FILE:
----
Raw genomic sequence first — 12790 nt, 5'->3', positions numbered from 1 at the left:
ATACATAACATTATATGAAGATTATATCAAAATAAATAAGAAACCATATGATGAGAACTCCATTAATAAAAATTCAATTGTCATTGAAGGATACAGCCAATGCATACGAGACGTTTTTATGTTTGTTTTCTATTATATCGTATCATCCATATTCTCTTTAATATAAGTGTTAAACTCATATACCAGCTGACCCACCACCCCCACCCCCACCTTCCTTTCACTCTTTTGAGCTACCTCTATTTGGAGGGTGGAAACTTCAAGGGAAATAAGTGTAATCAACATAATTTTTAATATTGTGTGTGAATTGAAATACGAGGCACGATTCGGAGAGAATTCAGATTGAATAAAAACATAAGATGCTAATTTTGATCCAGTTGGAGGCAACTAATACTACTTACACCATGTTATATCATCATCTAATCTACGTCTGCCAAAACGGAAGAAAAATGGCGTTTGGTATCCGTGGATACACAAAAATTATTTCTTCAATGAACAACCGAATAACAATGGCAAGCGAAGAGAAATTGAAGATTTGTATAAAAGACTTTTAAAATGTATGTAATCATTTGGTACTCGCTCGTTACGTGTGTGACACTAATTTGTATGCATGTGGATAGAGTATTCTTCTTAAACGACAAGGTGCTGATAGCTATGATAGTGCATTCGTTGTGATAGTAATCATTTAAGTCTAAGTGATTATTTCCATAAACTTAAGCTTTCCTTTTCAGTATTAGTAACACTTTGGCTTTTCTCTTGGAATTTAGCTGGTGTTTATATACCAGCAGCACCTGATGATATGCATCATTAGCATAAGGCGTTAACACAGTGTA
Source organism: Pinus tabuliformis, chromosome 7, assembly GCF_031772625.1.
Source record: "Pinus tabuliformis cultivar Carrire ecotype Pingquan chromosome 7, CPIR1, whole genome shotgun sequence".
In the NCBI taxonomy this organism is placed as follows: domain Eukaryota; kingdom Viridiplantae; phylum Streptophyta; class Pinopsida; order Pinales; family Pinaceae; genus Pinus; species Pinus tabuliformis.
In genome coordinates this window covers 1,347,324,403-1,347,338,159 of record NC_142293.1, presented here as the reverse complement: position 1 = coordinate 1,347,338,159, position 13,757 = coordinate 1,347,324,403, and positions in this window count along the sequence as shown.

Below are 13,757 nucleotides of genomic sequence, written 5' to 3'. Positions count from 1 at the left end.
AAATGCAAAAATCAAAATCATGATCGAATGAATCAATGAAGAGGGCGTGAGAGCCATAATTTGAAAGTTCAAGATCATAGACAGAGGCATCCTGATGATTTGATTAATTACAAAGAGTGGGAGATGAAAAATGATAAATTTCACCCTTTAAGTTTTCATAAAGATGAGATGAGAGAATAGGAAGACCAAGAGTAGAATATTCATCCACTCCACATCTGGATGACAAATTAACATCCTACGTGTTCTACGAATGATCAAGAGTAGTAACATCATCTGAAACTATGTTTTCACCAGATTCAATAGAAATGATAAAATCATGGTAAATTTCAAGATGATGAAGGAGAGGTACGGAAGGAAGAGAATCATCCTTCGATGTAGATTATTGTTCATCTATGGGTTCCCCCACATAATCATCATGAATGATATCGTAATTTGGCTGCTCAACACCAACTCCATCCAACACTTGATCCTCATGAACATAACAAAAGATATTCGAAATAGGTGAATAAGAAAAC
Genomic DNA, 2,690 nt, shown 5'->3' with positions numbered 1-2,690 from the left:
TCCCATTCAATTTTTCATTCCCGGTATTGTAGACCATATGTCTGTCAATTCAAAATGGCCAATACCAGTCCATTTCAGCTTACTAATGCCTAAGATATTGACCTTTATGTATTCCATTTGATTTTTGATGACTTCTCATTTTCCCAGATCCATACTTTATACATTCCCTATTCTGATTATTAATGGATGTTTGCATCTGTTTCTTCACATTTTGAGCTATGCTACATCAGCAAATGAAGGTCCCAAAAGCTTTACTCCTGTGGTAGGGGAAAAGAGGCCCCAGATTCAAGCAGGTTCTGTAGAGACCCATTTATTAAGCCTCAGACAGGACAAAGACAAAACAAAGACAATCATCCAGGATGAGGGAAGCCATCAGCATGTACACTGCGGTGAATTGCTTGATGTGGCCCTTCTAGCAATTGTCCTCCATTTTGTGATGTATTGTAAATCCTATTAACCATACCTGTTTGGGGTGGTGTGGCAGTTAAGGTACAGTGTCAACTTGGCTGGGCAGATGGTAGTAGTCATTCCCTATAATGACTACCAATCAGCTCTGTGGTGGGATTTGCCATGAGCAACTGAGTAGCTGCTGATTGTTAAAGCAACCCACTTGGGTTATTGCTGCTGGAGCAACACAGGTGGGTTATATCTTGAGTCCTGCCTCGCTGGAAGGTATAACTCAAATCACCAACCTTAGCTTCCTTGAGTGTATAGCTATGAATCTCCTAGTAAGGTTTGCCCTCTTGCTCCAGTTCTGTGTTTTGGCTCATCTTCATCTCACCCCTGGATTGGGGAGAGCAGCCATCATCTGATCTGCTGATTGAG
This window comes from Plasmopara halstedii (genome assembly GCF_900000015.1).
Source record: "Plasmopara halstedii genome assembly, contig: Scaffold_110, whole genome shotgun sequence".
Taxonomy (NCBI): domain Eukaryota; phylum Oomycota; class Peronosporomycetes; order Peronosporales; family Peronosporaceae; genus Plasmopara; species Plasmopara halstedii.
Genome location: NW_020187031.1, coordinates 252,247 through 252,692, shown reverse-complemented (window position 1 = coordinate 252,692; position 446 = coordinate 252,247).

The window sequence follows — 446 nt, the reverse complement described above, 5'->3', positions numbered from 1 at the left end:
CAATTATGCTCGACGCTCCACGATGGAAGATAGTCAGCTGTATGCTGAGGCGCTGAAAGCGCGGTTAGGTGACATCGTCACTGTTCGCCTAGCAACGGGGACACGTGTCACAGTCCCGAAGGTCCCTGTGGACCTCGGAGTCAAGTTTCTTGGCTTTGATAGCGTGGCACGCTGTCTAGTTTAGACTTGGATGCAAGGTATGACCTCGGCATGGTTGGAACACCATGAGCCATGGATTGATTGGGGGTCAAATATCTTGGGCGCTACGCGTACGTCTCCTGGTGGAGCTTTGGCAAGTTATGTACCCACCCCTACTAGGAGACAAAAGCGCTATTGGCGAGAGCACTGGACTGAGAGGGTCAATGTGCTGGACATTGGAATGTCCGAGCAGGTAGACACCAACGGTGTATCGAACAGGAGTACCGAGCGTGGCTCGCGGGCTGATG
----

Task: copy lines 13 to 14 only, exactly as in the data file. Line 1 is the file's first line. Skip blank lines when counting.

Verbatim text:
Taxonomy (NCBI): domain Eukaryota; phylum Oomycota; class Peronosporomycetes; order Peronosporales; family Peronosporaceae; genus Plasmopara; species Plasmopara halstedii.
Genome location: NW_020187031.1, coordinates 252,247 through 252,692, shown reverse-complemented (window position 1 = coordinate 252,692; position 446 = coordinate 252,247).